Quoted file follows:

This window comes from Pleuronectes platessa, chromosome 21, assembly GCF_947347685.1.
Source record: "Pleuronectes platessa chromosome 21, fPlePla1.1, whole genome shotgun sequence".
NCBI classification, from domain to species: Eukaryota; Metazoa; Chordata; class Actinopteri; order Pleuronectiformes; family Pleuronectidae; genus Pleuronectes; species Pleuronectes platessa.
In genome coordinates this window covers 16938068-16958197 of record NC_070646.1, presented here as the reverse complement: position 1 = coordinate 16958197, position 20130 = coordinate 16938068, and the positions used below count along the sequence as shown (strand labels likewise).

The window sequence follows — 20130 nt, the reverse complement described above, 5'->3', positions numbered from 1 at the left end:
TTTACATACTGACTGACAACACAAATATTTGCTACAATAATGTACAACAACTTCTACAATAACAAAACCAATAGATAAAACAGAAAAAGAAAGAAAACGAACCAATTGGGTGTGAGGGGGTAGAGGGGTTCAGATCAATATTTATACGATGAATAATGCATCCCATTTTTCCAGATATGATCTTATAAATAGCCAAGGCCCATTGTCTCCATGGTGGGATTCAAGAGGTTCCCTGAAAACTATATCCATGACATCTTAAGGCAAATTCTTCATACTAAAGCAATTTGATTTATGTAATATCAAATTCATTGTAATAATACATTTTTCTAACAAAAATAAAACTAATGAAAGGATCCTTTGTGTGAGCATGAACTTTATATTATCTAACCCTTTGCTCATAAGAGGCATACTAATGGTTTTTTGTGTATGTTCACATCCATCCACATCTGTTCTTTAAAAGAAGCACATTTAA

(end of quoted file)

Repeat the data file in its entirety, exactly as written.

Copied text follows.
This window comes from Pleuronectes platessa, chromosome 21, assembly GCF_947347685.1.
Source record: "Pleuronectes platessa chromosome 21, fPlePla1.1, whole genome shotgun sequence".
NCBI classification, from domain to species: Eukaryota; Metazoa; Chordata; class Actinopteri; order Pleuronectiformes; family Pleuronectidae; genus Pleuronectes; species Pleuronectes platessa.
In genome coordinates this window covers 16938068-16958197 of record NC_070646.1, presented here as the reverse complement: position 1 = coordinate 16958197, position 20130 = coordinate 16938068, and the positions used below count along the sequence as shown (strand labels likewise).

The window sequence follows — 20130 nt, the reverse complement described above, 5'->3', positions numbered from 1 at the left end:
TTTACATACTGACTGACAACACAAATATTTGCTACAATAATGTACAACAACTTCTACAATAACAAAACCAATAGATAAAACAGAAAAAGAAAGAAAACGAACCAATTGGGTGTGAGGGGGTAGAGGGGTTCAGATCAATATTTATACGATGAATAATGCATCCCATTTTTCCAGATATGATCTTATAAATAGCCAAGGCCCATTGTCTCCATGGTGGGATTCAAGAGGTTCCCTGAAAACTATATCCATGACATCTTAAGGCAAATTCTTCATACTAAAGCAATTTGATTTATGTAATATCAAATTCATTGTAATAATACATTTTTCTAACAAAAATAAAACTAATGAAAGGATCCTTTGTGTGAGCATGAACTTTATATTATCTAACCCTTTGCTCATAAGAGGCATACTAATGGTTTTTTGTGTATGTTCACATCCATCCACATCTGTTCTTTAAAAGAAGCACATTTAA